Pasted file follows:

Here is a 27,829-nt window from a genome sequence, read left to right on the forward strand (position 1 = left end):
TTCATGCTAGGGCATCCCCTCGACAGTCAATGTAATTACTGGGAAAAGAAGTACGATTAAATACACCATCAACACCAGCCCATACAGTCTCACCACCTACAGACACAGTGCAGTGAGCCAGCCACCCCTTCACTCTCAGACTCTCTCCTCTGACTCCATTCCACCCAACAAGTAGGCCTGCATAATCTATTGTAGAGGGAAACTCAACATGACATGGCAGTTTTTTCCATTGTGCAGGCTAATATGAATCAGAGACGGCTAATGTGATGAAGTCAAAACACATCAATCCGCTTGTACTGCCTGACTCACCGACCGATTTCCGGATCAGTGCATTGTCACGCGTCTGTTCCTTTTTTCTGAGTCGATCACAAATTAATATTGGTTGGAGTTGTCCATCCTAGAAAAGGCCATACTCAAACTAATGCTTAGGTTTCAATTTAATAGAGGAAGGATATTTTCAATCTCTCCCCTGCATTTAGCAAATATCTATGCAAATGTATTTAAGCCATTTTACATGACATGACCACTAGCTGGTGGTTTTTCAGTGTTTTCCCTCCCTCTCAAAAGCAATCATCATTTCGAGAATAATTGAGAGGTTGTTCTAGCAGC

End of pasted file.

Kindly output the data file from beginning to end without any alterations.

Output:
Here is a 27,829-nt window from a genome sequence, read left to right on the forward strand (position 1 = left end):
TTCATGCTAGGGCATCCCCTCGACAGTCAATGTAATTACTGGGAAAAGAAGTACGATTAAATACACCATCAACACCAGCCCATACAGTCTCACCACCTACAGACACAGTGCAGTGAGCCAGCCACCCCTTCACTCTCAGACTCTCTCCTCTGACTCCATTCCACCCAACAAGTAGGCCTGCATAATCTATTGTAGAGGGAAACTCAACATGACATGGCAGTTTTTTCCATTGTGCAGGCTAATATGAATCAGAGACGGCTAATGTGATGAAGTCAAAACACATCAATCCGCTTGTACTGCCTGACTCACCGACCGATTTCCGGATCAGTGCATTGTCACGCGTCTGTTCCTTTTTTCTGAGTCGATCACAAATTAATATTGGTTGGAGTTGTCCATCCTAGAAAAGGCCATACTCAAACTAATGCTTAGGTTTCAATTTAATAGAGGAAGGATATTTTCAATCTCTCCCCTGCATTTAGCAAATATCTATGCAAATGTATTTAAGCCATTTTACATGACATGACCACTAGCTGGTGGTTTTTCAGTGTTTTCCCTCCCTCTCAAAAGCAATCATCATTTCGAGAATAATTGAGAGGTTGTTCTAGCAGC